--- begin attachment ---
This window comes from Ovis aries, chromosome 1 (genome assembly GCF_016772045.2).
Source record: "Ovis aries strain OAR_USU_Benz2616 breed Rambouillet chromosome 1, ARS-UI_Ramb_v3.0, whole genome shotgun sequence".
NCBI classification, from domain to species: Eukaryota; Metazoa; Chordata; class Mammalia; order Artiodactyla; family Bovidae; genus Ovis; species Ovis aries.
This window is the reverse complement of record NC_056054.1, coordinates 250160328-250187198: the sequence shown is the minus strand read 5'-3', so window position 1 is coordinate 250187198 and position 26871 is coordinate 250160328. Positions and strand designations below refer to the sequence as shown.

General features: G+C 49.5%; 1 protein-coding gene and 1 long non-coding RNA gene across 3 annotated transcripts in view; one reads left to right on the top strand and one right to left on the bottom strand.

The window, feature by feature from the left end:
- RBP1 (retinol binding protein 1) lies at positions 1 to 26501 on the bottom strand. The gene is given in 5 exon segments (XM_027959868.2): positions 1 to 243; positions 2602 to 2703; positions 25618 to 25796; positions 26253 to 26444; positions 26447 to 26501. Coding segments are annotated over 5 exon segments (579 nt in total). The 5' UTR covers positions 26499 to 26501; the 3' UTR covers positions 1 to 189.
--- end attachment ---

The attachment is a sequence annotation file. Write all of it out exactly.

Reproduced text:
This window comes from Ovis aries, chromosome 1 (genome assembly GCF_016772045.2).
Source record: "Ovis aries strain OAR_USU_Benz2616 breed Rambouillet chromosome 1, ARS-UI_Ramb_v3.0, whole genome shotgun sequence".
NCBI classification, from domain to species: Eukaryota; Metazoa; Chordata; class Mammalia; order Artiodactyla; family Bovidae; genus Ovis; species Ovis aries.
This window is the reverse complement of record NC_056054.1, coordinates 250160328-250187198: the sequence shown is the minus strand read 5'-3', so window position 1 is coordinate 250187198 and position 26871 is coordinate 250160328. Positions and strand designations below refer to the sequence as shown.

General features: G+C 49.5%; 1 protein-coding gene and 1 long non-coding RNA gene across 3 annotated transcripts in view; one reads left to right on the top strand and one right to left on the bottom strand.

The window, feature by feature from the left end:
- RBP1 (retinol binding protein 1) lies at positions 1 to 26501 on the bottom strand. The gene is given in 5 exon segments (XM_027959868.2): positions 1 to 243; positions 2602 to 2703; positions 25618 to 25796; positions 26253 to 26444; positions 26447 to 26501. Coding segments are annotated over 5 exon segments (579 nt in total). The 5' UTR covers positions 26499 to 26501; the 3' UTR covers positions 1 to 189.